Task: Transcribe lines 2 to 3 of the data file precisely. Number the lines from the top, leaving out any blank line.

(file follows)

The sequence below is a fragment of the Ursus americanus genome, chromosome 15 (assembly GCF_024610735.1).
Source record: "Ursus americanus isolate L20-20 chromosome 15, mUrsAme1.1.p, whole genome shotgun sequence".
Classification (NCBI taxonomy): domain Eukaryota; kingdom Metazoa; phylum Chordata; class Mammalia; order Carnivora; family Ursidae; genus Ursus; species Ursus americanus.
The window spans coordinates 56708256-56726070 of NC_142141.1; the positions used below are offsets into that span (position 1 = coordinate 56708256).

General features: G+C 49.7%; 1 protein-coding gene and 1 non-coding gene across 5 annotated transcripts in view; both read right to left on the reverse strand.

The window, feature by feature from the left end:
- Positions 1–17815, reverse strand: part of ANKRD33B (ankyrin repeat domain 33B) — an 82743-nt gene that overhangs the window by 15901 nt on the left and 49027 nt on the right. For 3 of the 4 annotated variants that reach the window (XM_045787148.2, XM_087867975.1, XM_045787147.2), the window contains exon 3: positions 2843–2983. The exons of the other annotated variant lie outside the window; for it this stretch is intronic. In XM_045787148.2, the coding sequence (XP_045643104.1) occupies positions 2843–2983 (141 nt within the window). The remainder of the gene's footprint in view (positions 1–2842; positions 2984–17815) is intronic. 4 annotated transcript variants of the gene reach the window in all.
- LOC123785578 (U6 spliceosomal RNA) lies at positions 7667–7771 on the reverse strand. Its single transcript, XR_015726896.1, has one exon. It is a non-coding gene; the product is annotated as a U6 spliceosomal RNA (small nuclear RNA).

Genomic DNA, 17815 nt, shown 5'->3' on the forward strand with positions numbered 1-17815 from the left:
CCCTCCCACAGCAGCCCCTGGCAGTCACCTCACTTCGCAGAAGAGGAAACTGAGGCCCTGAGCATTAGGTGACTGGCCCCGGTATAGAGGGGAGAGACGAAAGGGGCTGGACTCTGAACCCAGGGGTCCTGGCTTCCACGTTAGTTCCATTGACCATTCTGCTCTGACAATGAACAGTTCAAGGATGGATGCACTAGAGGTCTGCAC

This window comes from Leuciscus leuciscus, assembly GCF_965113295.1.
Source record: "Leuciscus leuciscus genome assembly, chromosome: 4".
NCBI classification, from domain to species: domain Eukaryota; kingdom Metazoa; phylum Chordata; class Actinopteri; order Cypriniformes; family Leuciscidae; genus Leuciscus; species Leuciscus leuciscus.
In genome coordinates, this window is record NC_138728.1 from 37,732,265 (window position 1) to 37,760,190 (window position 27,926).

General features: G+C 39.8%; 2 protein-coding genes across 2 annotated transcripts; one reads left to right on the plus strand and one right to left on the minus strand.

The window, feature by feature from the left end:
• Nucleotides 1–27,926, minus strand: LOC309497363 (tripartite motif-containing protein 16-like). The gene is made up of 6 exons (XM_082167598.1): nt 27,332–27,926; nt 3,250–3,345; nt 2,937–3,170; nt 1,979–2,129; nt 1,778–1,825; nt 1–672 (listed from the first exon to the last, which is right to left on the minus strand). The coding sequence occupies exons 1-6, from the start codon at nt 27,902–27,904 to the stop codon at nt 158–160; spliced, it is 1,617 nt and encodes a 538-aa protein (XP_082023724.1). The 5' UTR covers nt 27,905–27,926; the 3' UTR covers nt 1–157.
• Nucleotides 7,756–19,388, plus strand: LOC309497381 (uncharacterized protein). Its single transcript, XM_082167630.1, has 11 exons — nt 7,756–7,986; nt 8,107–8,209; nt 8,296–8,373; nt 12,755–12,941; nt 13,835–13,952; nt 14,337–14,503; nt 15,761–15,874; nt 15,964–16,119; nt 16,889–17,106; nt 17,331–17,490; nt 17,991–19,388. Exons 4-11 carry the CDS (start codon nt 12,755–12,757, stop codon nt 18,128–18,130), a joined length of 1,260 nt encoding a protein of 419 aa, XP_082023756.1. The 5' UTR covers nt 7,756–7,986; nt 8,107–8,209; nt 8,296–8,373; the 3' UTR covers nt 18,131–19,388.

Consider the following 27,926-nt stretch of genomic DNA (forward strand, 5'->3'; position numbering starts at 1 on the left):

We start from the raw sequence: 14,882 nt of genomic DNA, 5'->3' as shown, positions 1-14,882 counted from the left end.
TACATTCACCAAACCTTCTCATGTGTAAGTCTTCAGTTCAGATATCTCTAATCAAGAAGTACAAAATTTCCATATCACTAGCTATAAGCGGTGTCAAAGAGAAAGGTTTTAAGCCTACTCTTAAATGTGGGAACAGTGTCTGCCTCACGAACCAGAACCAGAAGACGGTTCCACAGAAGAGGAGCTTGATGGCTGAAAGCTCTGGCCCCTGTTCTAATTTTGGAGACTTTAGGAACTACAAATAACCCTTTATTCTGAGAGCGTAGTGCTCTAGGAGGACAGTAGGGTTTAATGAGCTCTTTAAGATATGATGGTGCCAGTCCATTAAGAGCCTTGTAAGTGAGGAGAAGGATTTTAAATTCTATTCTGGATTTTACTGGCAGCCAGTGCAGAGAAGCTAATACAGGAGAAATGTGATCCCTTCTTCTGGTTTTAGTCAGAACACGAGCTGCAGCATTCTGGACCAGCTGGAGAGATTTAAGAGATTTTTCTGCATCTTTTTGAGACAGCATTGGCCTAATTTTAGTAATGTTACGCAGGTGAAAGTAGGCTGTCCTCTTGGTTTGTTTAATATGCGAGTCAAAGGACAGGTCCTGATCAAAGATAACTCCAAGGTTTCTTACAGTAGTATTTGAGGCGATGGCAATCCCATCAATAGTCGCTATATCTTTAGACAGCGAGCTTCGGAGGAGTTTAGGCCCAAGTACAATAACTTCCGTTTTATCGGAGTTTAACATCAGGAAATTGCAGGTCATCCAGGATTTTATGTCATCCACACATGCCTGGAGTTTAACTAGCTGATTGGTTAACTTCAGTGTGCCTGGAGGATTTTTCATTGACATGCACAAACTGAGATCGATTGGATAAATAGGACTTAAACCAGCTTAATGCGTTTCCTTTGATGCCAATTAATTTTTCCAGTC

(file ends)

Source record: "Ursus americanus isolate L20-20 chromosome 15, mUrsAme1.1.p, whole genome shotgun sequence".
Classification (NCBI taxonomy): domain Eukaryota; kingdom Metazoa; phylum Chordata; class Mammalia; order Carnivora; family Ursidae; genus Ursus; species Ursus americanus.